In these past days or weeks, you experienced a period of anticipation : waiting to enter the hospital, to undergo surgery, to walk with your new joint, and to go home. Now you are beginning a period of readjustment. You are now sufficiently stable to return home. For the next six to eight weeks, your new hip will continue to heal. You must balance exercise periods and rest periods. Don’t try to overdo or push yourself beyond the limit of pain!



You will be discharged approximately five to seven days after surgery. Your discharge date will be determined by all of your team members including doctors, nurse clinicians, physical therapists and occupational therapists. Time of discharge is mainly determined by the type of surgery : 3 – 5 days after a BHR resurfacing procedure, 7 – 14 days after a classical total hip replacement and 14 – 21 days after revision surgery. You will be given prescriptions for medications you will need at home. A follow-up appointment will be scheduled. Your follow-up appointments are very important. It is also very important to stay on your walking devices as instructed. You may need some help when you go home. We will assist you in deciding what is needed and in making the arrangements. Some patients need to enter an extended care facility for additional therapy.
If you need such therapy, the social worker and nurse clinician will assist with your arrangements. While you are in the hospital, you may be given a prescription for special equipment for home use to obtain the equipment from your local medical supplier. Our hospital does not provide such equipment for home use.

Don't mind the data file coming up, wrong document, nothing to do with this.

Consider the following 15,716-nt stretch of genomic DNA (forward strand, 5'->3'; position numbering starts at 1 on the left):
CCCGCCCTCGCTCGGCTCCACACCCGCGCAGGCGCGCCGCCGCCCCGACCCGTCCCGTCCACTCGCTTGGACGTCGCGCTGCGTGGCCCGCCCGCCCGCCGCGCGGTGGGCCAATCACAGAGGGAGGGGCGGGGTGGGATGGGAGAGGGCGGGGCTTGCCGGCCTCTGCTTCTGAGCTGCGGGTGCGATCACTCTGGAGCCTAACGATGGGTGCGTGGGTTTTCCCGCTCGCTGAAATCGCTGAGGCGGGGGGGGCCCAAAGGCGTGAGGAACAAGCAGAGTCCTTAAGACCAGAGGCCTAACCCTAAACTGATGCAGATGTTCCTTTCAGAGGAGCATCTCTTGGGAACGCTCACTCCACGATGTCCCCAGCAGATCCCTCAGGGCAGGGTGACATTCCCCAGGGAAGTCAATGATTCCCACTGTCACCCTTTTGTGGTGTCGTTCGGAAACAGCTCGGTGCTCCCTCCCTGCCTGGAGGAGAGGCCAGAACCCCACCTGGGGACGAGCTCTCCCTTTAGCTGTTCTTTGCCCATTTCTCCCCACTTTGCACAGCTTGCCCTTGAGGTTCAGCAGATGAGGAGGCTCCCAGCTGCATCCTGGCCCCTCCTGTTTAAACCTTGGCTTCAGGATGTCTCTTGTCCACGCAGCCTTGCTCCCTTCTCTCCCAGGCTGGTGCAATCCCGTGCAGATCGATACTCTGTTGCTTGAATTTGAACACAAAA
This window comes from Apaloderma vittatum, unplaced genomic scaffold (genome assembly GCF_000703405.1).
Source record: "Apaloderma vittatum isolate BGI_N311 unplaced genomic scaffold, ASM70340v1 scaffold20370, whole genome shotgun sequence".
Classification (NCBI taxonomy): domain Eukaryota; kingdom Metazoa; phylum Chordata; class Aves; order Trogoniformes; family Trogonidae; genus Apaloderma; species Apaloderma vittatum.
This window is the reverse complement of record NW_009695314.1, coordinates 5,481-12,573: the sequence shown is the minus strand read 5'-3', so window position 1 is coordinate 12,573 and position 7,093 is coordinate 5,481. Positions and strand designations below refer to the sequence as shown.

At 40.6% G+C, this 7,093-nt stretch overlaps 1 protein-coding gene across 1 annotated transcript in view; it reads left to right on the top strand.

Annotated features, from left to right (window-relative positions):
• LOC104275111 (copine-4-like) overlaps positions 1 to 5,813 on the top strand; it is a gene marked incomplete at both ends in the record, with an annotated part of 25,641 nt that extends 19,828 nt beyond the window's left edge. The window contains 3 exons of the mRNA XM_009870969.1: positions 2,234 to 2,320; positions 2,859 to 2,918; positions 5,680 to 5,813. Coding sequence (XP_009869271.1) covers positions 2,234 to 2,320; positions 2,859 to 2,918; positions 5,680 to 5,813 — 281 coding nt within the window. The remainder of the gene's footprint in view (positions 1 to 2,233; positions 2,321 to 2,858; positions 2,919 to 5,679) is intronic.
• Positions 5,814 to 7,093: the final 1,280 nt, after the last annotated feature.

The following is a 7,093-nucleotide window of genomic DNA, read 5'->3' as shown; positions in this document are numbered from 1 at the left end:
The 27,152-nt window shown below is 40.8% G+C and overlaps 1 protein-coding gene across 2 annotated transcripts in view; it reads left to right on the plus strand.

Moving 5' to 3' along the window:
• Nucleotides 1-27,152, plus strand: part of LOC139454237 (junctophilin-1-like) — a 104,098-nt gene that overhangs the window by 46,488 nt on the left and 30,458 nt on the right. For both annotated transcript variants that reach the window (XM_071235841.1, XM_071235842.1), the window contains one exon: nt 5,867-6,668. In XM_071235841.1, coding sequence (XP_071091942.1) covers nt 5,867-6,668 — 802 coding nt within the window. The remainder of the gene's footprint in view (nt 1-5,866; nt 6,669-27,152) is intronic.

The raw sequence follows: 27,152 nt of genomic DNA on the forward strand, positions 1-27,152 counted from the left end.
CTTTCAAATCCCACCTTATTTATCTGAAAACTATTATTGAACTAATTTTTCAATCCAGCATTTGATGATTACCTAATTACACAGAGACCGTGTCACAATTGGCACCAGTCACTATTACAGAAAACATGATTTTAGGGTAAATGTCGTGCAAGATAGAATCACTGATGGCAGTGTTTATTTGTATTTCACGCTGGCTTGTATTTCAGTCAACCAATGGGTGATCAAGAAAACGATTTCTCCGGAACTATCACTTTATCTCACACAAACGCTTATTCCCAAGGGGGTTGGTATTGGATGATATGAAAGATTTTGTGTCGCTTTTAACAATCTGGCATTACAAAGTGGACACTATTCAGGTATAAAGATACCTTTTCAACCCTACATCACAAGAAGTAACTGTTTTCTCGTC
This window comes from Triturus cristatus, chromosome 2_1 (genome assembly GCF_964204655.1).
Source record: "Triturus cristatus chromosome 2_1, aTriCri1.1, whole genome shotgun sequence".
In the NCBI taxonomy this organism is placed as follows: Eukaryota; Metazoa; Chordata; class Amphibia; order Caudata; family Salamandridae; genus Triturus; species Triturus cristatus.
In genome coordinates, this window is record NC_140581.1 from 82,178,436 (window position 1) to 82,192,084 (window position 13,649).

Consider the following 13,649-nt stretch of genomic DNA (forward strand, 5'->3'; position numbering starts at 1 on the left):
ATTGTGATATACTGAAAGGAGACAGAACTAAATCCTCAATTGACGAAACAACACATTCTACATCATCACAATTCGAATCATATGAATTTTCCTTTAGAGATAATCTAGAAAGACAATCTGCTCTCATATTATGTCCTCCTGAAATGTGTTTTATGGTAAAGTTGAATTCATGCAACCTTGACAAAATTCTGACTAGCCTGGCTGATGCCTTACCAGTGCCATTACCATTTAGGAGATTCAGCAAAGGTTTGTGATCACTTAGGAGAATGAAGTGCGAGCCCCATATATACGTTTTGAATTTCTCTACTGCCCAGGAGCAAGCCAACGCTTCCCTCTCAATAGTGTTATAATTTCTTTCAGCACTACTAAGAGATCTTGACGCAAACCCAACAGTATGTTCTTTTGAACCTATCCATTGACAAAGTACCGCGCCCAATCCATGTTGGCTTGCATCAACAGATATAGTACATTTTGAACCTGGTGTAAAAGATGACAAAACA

During your stay at the hospital, a special triangular pillow (called “Jef”)will be placed between your legs after the operation, in order to prevent dislocations. One exception is the BHR resurfacing procedure : a pillow is not necessary because of the intrinsic stability of the prosthesis. It is extremely important to take in mind following precautions during minimal 6 – 8 weeks (except for BHR prostheses), just to prevent dislocations of the hip :

  • During sitting, keep in mind that your knees have to be lower than your hips, so avoid deep seats or put a pillow in your seat.
  • Avoid crossing the legs. Do not move your operative leg across the midline of your body.
  • Do not bend forward at a sharp angle. Maintain an angle of maximally 90°.
  • During sitting, keep your legs somewhat outward.
  • Do not turn onto your side until physician approval is given.
  • Be careful not to twist at the hip. When you turn, be sure to move your entire body around.

A dry aseptic bandage is applied during 2 weeks. The staples of the wound will be removed after 14 days in two sessions during 2 consecutive days, either in hospital or by your physician at home. One day after removing the staples, you are allowed to take a shower. Two days after removal, you can take a bath.


Signs of infection include redness, swelling and /or drainage at the incision. These signs may be coupled with fever. If you experience one of these signs, contact your general physician or orthopaedic surgeon or go to the emergency service of the hospital.